I hate to break it to you, but you’ve been using your vegetable peeler incorrectly for your entire life. And so have I, until recently.
A few weeks ago I was casually browsing the internet looking for a recipe to include in my weekly For the Love of Food link roundup, when I stumbled upon an intriguing carrot salad recipe. The recipe itself was mildly interesting, but that wasn’t what captured my attention. I mean, how good can a carrot salad really be?
But I do eat a lot of salads, especially this time of year when the farmers market is exploding with delicious produce, and something about this particular preparation caught my eye.
I always try to include as many different types of vegetables as I can in my salads (within reason, of course), since it is one of the easiest ways to increase the nutrient diversity in my healthstyle. So you’ll often find carrots, radishes, tomatoes, avocado, peppers, nuts, herbs, cheese and other goodies in there. Ideally each salad bite would be brimming with flavor created by each of the seasonal ingredients.
It really doesn’t take much to make me happy.
In reality, however, the salad gods are not so kind. More often than not, the acts of dressing and tossing salad result in all the delicious vegetables sliding their way to the bottom of the bowl, making it extremely difficult to dish out well-represented servings to individual plates. This may sound like a petty First World problem, and it is. But it’s also really freaking annoying and sometimes results in unnecessary food waste.
The issue is that vegetables that have been cut into thin, round slices tend to stick to the side of the bowl when coated with dressing. Evening turning the bowl upside down and shaking it won’t help them onto my plate. If I’m feeling patient I might spend a few minutes scraping out each individual vegetable circle, but chances are I’ll give up about 80% of the way through so I can just eat my stupid dinner.
For some reason, carrots have always been the worst offender in my ridiculous salad shenanigans, and I could feel myself slowly coming to despise them. If they were going to continue making my dinners so difficult, why should I continue to include them? I know carrots are good for me an all, but they are also JERKS. I don’t need this kind of negative influence in my life.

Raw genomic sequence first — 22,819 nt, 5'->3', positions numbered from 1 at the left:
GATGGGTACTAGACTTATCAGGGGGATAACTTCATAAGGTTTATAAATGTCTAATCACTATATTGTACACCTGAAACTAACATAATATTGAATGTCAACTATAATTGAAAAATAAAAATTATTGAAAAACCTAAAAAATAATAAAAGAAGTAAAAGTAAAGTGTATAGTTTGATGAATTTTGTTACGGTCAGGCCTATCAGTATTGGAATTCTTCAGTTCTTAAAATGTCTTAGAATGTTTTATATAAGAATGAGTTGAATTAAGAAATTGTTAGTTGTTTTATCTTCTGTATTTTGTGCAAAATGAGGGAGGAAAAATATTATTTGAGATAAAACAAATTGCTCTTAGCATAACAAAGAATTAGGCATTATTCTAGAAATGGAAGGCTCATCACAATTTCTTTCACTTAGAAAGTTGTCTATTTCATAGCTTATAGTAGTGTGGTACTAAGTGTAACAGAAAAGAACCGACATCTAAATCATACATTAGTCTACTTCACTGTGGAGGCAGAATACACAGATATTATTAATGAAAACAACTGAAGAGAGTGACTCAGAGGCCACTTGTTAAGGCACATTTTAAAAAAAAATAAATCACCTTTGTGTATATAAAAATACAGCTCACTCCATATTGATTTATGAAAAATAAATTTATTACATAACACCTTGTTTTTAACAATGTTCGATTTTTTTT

But of course, the foodist in me knows better than to let negative psychology affect my health. Carrots are important. There aren’t a lot of other orange root vegetables in my life. So I’ve been actively looking for new ways to cut them in hopes of breaking my psychological barrier against them.
My first attempt was grating the carrots. It worked ok, certainly better than the sliced rounds, but still a lot of carrot wouldn’t budge from the sides of the bowl and ended up in my garbage disposal. I did get to eat more carrot as well, but I wouldn’t call it a perfect solution.
Then, like some magical invention sent down from the heavens, carrot ribbons appeared. Instead of flecks or rounds, long, curly, luxurious ribbons of carrot stream beautifully through the lettuce and vegetables, holding tight to the salad as if actively trying to avoid the sides of the bowl. Even in a thin layer of vinaigrette, they move happily from prep bowl to serving plate.
In my experiments, this method of carrot slicing increased my enjoyment of salad (both prepping and eating) by 237%, completely eliminating the barrier that stopped me from adding carrots. Your results may vary.
Creating carrot ribbons is simple. Instead of peeling your carrot, give it a good scrub with a vegetable brush. Then lay your carrot flat on a cutting board, and use your peeler to slice off thin ribbons. Don’t rotate the carrot as you would when making squash noodles, keep it in the same orientation so that the ribbons get wider as you move through the carrot.
There is one last awkward piece of carrot at the end that I either eat myself or give to my dog (he only likes the ones from the farmers market, he spits out carrots from the grocery store––not even kidding).
If you’re anything like me this will completely transform your salad experience. I am going to start experimenting by using this technique with other sliced veggies. Cucumbers, I’m looking in your direction….
Have you tried making carrot ribbons?